2. Dry and well ventilated – Feed must be protected from moisture. Feed bags should not be stacked directly on the floor as moisture may be absorbed in the bottom bags and the feed may mold in the bag. Any feed storage containers (bins, garbage cans, etc.) should be water and pest resistant.  Also, you should completely empty and clean out the feed storage container on a regular basis.  If you store feed in bags, make sure old feed is not allowed to accumulate by stacking new feed on top of the old bags.
  3. Well lit  – It is important that you can clearly see the condition of any feed you have stored. Once the feed has left a feed mill, it may be exposed to other conditions in storage, so it is wise to be able to see clearly what the feed looks like every time you feed your flock.
  4. Clean – It is important to keep the feed room/storage area free of spilled feed, dust and potential sources of contamination.
  5. Pest free – Feed tends to attract rodents, birds and insects. Spilled feed should be cleaned up.  If pest control is required, make sure any pesticides or rodenticides cannot contaminate the feed and that animals cannot access the pest control material.

Poultry Feed Storage – Something You Mite Watch out For

Have you ever had the following situation happen to you? You go out to feed your chickens and notice a fine dust on the outside of the feed bag. You look closer and realize the dust is moving! Yes, you can see all those little bugs bustling about, in search of food and other little bugs to reproduce with. Yuck! Where do they come from? Is the feed safe to give to your chickens? Can they harm you?

It turns out that these little critters are grain mites (Acarus siro L). Grain mites are common and exist in all grains, but only thrive and appear when the conditions – temperature and humidity – are just right for reproduction and growth. Their ideal environment is warmer than 77 degrees F, and over 85% humidity. Hence, you would have more problems with them in the warmer months of the year. Temperature changes, condensation, and poor ventilation may produce areas with enough moisture to encourage mite infestation.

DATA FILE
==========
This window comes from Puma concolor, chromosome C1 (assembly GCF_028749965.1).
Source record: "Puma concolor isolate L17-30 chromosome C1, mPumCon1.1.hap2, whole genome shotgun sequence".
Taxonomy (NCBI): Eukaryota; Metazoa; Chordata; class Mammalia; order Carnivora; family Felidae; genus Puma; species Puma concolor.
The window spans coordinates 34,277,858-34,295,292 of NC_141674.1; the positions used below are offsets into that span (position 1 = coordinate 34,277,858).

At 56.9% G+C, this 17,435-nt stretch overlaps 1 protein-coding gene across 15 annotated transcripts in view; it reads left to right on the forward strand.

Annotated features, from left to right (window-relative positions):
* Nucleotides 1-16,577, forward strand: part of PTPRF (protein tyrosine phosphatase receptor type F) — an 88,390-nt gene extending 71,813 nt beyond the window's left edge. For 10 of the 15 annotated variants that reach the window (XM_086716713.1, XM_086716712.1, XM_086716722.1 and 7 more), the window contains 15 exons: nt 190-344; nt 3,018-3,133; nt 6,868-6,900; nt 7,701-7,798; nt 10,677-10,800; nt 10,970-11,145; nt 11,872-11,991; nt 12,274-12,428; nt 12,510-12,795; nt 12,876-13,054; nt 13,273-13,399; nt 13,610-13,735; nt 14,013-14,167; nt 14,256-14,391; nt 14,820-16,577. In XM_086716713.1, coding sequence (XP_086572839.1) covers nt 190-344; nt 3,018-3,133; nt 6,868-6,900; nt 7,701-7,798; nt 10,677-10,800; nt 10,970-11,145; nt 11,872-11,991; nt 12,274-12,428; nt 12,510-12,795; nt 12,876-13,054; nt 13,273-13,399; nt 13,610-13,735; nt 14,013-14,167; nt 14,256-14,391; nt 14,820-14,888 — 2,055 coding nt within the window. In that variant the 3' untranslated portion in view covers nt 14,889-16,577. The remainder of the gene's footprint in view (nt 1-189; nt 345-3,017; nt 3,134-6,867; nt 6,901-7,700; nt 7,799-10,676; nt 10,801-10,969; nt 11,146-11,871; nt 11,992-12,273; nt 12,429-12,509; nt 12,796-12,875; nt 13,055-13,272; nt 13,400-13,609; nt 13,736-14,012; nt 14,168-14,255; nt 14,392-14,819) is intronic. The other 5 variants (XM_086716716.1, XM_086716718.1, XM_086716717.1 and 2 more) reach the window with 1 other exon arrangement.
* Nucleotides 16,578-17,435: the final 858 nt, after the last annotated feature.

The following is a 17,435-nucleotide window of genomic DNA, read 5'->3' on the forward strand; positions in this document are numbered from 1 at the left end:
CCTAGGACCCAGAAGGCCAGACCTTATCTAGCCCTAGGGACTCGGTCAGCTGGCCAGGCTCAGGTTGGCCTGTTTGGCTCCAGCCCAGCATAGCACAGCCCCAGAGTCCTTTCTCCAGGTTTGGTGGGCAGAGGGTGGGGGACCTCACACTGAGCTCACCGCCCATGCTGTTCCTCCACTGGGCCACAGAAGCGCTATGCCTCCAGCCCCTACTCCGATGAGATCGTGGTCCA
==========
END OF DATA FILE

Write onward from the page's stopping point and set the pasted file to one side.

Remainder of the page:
If you have infested feed you should not feed it to your animals. These mites can contaminate the feed with allergens and can also transfer nasty germs. Infestation can negatively affect palatability and when animals are fed infested products the results can be decreased intake, inflammation of the intestines, diarrhea, impaired growth and allergic reactions. The good news for you personally is that these mites do not bite humans.

To help reduce your incidence of mite outbreaks:

  • Store your feed in a cool, dry place
  • Use your oldest feed first
  • Keep no more than a two week supply of feed on hand (especially in hot weather) to ensure freshness
  • If you store your feed in a container, clean it regularly between fillings to prevent buildup of fines
  • Keep your feed area clean and neat
  • Air movement, such as from a fan, can help prevent outbreaks